Inspired by Gary Farber’s interesting comparison of what is supposed to be the full script and the actual theatrical version of “Sith”, I thought I’d list some of the things that occurred to me about the film and the overall Star Wars narrative as it is left at the end of the film.
1. Much as I suggested in an earlier post, the Jedi had an internal crisis which paralleled that of the Republic. They had lost their way, even their balance, just as the Republic had become arteriosclerotic by the time of “The Phantom Menace”. Palpatine’s overall plan brilliantly capitalized on their complacency and detachment, their inability to understand the world around them. Nor do Obi-Wan and Yoda actually seem to have learned much in their exile by the time “A New Hope” rolls around. They both tell Luke he’s going to have to kill his own father and both of them seem horrified by Luke’s strong feelings for his friends. Understandably since from their perspective, Anakin’s attachment to Padme appears to be the cause of his fall. But watching “Sith”, I don’t think that’s it. Overlooking the awfulness of Lucas’ actual staging of the romance, you might argue that only Obi-Wan’s personal friendship with Anakin and Padme’s love for him keep him from falling much earlier. It’s not his attachment to people that is his weakness: it’s his narcissism, which arguably the Jedi helped to feed with all the talk about him being “The Chosen One”. If I were going to go back and rewrite the EU novels, most of which stink pretty bad anyway and could use a rewrite, I’d make the post-ROTJ story of the New Jedi Order be about a Jedi Order that rejected asceticism and understood that the Force isn’t just simply divided into a dark and a light side. I know that’s where the EU books eventually got to, but in a kind of haphazard way. The prophecy of the Chosen One appears now to be accurate, but what the Jedi don’t grasp (even as they speculate that the prophecy has been misinterpreted) is that they’re the target of the prophecy, not the Sith, that the Jedi are the ones “out of balance”.
One other note on this: I’m struck at how casually the Jedi kill their enemies when they could just disable them instead. (For example, Yoda’s decapitation of the two clone troopers on Kashyyak.) Whatever else they are, they’re not especially reverent about life, and even less so sentience, since they have zero compunction about droids even when said droids clearly are sentient. Their reluctance to kill helpless enemies is clearly a martial code first and a nominal allegiance to some kind of justice system, not a belief about the sanctity of life. I have no problem with this: it’s what makes the Jedi attractive in many ways, true Zen warriors–but it does mean that a certain amount of their rhetoric rings hollow.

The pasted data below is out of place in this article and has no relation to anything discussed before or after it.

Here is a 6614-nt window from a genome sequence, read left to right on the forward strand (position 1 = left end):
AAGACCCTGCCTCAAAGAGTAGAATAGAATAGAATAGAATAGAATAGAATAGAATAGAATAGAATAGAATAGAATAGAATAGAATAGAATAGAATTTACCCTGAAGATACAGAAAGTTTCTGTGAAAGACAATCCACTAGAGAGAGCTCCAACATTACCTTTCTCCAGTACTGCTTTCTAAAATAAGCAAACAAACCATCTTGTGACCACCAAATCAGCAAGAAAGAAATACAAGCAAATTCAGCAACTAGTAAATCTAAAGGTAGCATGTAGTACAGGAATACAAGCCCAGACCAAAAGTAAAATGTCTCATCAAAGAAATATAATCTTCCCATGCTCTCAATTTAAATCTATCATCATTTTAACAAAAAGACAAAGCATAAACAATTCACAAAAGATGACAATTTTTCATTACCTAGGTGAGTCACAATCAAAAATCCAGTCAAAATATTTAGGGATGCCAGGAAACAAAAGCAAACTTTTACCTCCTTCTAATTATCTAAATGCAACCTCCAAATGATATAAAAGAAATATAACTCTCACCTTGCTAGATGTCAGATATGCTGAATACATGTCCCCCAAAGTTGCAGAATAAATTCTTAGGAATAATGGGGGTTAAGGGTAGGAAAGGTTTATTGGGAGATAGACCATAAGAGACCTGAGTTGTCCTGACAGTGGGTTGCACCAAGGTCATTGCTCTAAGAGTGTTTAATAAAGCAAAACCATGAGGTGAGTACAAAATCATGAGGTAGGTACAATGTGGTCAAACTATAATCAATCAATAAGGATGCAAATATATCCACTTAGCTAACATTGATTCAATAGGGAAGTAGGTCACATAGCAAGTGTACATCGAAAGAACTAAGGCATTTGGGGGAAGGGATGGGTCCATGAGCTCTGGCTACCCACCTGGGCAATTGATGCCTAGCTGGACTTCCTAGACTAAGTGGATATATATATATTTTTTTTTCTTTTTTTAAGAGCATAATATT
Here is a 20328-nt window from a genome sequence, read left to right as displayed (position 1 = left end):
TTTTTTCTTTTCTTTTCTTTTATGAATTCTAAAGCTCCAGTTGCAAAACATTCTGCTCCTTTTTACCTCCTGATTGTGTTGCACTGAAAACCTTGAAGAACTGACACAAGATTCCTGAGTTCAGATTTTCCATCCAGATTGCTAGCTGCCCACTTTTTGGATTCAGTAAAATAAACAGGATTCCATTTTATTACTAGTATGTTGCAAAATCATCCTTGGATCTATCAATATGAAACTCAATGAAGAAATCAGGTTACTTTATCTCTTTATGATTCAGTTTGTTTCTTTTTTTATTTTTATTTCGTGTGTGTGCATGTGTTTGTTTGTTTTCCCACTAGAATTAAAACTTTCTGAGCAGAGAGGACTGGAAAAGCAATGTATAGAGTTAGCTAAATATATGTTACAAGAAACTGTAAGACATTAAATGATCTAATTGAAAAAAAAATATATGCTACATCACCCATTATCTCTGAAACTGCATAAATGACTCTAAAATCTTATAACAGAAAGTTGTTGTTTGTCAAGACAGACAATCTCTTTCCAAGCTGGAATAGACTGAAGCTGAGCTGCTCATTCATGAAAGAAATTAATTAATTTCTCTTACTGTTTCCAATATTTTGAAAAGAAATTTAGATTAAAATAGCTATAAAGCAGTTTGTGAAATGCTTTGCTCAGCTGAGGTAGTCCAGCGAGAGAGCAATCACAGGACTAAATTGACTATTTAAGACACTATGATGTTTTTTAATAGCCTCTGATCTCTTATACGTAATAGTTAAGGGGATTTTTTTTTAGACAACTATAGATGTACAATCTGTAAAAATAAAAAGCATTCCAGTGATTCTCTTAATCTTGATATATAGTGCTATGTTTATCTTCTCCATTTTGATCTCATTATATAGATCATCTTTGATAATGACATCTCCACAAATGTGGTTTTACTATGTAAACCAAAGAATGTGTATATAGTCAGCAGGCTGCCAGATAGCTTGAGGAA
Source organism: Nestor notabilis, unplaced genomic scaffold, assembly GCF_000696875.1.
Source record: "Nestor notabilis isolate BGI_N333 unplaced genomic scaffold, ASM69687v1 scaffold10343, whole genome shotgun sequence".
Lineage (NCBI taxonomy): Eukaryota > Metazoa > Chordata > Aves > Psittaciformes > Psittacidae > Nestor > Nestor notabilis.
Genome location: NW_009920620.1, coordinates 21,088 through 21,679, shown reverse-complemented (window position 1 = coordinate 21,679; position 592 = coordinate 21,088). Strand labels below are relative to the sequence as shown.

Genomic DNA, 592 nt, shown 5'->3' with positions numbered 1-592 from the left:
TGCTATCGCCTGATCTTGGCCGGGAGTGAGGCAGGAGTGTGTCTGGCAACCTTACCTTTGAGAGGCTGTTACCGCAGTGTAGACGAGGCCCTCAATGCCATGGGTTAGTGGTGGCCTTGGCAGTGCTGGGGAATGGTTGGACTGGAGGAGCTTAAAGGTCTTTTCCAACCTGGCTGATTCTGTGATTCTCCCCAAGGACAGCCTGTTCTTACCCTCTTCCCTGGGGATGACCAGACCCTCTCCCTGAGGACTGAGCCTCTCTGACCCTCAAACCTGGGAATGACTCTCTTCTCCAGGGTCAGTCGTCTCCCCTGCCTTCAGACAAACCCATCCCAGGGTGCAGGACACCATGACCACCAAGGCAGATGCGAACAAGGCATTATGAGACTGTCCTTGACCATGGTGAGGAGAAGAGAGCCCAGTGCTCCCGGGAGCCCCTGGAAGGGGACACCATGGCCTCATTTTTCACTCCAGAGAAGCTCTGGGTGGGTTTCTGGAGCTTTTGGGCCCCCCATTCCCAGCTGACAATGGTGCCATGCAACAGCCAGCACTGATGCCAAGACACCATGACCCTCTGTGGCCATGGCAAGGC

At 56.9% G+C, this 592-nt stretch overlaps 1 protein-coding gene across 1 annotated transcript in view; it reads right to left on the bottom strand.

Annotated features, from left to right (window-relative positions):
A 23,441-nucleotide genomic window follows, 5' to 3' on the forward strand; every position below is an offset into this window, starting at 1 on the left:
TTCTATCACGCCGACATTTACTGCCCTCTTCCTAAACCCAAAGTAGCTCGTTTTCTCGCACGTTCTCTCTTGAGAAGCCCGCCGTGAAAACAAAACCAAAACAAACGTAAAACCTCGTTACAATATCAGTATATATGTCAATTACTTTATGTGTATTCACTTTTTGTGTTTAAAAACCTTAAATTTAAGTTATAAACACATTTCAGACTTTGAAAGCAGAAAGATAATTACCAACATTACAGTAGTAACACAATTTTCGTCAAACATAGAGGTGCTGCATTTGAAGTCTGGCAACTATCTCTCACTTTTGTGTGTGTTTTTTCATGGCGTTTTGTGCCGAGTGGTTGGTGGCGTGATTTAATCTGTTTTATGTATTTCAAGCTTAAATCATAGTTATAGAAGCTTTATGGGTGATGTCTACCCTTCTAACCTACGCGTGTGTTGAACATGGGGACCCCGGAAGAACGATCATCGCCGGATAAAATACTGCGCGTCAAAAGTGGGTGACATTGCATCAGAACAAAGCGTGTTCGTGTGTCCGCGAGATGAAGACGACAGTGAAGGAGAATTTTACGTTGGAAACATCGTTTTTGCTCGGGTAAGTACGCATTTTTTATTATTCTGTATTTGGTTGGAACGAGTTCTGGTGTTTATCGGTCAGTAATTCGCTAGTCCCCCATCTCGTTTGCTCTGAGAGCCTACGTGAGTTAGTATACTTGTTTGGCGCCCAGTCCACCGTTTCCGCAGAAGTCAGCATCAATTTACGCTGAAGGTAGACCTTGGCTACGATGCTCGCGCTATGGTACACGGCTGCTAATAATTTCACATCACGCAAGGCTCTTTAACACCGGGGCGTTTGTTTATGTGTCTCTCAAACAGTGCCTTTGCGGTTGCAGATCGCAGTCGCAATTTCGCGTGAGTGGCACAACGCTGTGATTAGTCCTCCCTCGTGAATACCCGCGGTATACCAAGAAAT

2. Gary mentions that he’s not entirely sure why Palpatine stages his own kidnapping. Partially it appears that there’s a brewing political situation where he needs to be confirmed in his Supreme Chancellorhood once again, so this is another in a long series of Reichstag Fires for him. Clearly it’s also very much about getting Anakin to kill Dooku and hopefully removing Obi-Wan at the same time: Palpatine wants Anakin at his side by the time he brings down the curtain on the Separatists, evidently recognizing that the Separatists can’t keep it up forever and the time is fast coming where he’ll have to declare himself Emperor. I did like the brief look of panic and surprise that Dooku gives Palpatine when he tells Anakin to kill Dooku: evidently that was not in the scenario that the two Sith worked out beforehand. One wonders what Palpatine told Dooku: whether Dooku had any idea that Anakin is targeted for recruitment, whether Dooku really knows the overall plan, and so on. The “Clone Wars” cartoons help with this a bit, and the overall history of the Sith gives us plenty of room to recognize that Dooku and Palpatine are playing the usual, “Let’s work together while we try to kill each other” game.
3. I still can’t forgive “midichlorians”, but Lucas did at least try to recover the fumble of Anakin’s virgin birth with that extremely interesting conversation between Palpatine and Anakin at the Star Wars-universe version of a Cirque de Soleil performance. Not only does Palpatine hint that his plan to bring down the Jedi and take over the Republic has been in the works for a very, very long time, he gives us the briefest glimpse of his own training.